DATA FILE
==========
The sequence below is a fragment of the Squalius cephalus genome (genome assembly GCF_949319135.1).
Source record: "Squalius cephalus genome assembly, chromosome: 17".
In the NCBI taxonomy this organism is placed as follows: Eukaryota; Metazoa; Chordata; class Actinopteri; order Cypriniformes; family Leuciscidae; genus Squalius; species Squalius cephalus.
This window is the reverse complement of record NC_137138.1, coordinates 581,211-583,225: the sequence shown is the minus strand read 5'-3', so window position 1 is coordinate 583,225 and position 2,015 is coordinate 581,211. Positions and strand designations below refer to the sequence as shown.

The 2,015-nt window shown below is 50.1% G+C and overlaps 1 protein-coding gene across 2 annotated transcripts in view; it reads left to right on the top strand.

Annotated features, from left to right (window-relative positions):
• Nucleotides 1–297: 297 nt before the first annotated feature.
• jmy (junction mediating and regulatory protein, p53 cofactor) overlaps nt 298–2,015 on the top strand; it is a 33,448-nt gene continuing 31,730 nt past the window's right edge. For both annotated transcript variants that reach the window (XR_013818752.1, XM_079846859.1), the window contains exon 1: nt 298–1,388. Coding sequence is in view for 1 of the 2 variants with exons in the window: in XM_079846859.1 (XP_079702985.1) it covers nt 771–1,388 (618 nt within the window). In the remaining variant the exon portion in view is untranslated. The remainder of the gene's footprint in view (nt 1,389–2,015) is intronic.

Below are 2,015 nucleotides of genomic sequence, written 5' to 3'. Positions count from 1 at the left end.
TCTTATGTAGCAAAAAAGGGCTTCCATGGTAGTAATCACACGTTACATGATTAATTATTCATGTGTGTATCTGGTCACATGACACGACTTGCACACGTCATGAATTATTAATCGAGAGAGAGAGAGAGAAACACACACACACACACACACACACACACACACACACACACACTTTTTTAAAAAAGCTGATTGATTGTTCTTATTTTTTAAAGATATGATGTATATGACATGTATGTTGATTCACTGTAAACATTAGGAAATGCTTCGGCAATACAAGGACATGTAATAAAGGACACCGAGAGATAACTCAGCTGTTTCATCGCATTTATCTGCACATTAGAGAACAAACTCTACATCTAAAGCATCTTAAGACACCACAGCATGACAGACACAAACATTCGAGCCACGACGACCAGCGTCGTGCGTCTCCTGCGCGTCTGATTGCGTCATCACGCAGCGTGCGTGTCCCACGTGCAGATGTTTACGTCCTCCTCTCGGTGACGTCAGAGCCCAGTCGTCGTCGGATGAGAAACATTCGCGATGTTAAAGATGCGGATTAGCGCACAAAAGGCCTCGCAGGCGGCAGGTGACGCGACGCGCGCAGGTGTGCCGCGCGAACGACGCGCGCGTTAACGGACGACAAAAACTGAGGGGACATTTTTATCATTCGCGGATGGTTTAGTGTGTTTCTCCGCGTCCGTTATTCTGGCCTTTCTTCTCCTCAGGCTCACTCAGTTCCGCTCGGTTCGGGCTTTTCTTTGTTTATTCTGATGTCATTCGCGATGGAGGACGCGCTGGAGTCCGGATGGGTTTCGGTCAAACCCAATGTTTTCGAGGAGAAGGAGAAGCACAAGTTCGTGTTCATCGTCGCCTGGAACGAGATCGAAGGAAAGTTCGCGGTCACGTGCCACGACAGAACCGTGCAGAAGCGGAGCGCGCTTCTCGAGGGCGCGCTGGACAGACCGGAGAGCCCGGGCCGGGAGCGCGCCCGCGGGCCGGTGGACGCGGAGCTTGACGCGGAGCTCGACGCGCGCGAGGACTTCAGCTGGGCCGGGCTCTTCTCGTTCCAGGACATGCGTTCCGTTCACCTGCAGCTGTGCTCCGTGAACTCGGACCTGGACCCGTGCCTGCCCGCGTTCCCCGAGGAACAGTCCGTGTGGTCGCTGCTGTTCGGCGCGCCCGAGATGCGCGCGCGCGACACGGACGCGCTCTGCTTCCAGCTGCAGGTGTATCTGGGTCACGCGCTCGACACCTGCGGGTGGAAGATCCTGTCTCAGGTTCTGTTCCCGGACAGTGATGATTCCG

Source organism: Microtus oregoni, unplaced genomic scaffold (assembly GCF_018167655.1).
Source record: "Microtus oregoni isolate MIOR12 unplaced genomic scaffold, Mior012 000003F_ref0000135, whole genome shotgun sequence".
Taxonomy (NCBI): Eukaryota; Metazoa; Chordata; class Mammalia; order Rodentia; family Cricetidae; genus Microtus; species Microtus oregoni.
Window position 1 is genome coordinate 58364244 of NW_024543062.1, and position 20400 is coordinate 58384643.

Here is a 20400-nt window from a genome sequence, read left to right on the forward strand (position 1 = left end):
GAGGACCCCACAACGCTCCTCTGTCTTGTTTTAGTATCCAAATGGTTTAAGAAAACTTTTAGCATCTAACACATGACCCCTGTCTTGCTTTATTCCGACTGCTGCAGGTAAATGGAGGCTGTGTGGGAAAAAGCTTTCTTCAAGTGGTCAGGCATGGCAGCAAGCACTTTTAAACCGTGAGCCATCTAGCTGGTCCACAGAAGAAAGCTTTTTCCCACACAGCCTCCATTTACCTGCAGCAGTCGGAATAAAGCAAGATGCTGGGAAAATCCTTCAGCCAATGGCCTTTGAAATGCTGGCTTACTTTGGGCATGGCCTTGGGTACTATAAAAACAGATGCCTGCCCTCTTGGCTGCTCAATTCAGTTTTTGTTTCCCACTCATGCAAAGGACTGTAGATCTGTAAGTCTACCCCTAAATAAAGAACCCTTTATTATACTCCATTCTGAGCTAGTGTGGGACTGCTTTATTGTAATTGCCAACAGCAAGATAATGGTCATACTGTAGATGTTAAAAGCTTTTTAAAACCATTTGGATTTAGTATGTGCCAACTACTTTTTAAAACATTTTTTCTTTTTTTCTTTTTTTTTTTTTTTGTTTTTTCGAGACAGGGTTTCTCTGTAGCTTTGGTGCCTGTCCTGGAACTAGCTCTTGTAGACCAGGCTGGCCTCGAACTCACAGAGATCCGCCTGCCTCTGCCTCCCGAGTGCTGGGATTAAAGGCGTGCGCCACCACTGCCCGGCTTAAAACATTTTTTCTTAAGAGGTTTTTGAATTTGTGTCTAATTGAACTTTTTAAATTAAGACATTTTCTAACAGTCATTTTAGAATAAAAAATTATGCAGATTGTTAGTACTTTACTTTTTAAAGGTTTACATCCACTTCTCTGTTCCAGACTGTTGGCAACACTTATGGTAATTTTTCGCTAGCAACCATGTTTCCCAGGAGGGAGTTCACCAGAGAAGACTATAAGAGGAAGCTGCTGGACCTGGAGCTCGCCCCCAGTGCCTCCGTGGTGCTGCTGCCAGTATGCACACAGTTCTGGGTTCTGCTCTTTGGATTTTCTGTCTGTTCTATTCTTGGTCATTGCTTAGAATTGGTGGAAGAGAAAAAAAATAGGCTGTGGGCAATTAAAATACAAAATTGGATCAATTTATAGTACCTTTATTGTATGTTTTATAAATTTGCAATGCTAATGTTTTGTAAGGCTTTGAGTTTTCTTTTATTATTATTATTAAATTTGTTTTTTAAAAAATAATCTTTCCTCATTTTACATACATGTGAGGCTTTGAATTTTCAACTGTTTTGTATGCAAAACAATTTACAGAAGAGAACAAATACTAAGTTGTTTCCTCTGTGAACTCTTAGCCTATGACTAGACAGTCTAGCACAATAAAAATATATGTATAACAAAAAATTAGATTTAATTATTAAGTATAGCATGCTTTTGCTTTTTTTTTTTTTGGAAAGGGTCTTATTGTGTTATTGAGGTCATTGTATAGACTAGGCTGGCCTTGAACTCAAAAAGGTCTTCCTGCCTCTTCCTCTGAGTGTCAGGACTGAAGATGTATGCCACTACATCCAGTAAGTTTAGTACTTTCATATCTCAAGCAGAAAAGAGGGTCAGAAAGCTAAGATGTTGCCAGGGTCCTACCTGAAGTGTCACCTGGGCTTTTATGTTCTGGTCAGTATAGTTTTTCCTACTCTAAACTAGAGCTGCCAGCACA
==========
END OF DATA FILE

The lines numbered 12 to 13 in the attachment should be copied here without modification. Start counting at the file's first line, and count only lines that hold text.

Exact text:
Source record: "Microtus oregoni isolate MIOR12 unplaced genomic scaffold, Mior012 000003F_ref0000135, whole genome shotgun sequence".
Taxonomy (NCBI): Eukaryota; Metazoa; Chordata; class Mammalia; order Rodentia; family Cricetidae; genus Microtus; species Microtus oregoni.